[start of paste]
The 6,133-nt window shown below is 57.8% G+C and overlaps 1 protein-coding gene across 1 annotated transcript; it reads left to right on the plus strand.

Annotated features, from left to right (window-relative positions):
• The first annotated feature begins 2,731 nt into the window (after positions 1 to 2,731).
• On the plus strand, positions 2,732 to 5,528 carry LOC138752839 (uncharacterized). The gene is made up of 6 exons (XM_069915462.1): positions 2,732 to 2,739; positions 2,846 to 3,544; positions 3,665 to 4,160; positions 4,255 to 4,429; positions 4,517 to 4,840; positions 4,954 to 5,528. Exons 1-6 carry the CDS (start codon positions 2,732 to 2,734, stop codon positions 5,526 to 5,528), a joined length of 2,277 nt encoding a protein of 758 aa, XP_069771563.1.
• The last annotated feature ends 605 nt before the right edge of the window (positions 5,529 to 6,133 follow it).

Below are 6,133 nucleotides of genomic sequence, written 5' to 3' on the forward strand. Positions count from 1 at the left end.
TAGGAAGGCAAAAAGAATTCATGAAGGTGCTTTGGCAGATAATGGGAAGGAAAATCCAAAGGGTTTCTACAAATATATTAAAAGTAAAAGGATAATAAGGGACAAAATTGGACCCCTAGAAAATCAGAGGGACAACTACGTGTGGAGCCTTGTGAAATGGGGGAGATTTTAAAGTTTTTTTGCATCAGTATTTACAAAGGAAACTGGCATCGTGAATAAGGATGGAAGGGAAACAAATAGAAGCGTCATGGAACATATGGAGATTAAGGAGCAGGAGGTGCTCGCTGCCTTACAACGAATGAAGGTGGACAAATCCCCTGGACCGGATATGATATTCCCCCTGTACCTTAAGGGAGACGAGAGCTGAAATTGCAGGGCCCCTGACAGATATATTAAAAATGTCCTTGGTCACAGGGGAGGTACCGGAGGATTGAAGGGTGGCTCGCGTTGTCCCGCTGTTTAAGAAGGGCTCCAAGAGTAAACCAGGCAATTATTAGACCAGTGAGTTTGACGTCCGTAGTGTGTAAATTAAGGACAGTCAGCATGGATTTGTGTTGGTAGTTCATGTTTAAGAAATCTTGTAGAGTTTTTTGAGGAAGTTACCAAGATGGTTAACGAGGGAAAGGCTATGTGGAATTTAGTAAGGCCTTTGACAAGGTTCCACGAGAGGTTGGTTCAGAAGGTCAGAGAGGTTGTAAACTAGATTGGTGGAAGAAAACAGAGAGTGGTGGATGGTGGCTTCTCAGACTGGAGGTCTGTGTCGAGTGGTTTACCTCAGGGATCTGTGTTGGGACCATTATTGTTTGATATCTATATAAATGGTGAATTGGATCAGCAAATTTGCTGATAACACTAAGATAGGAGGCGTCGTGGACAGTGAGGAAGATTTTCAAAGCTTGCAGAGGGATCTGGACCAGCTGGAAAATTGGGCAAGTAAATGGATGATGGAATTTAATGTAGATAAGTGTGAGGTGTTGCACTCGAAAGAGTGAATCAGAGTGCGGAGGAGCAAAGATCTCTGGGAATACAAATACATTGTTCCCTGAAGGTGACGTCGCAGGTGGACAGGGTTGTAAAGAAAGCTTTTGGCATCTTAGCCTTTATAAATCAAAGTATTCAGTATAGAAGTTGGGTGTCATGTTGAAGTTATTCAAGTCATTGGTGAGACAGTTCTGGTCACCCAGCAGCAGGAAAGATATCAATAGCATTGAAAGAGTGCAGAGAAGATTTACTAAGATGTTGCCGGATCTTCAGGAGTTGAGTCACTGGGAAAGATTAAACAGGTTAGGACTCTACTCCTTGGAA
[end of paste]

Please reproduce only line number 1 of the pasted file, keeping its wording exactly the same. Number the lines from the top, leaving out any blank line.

The 6,133-nt window shown below is 57.8% G+C and overlaps 1 protein-coding gene across 1 annotated transcript; it reads left to right on the plus strand.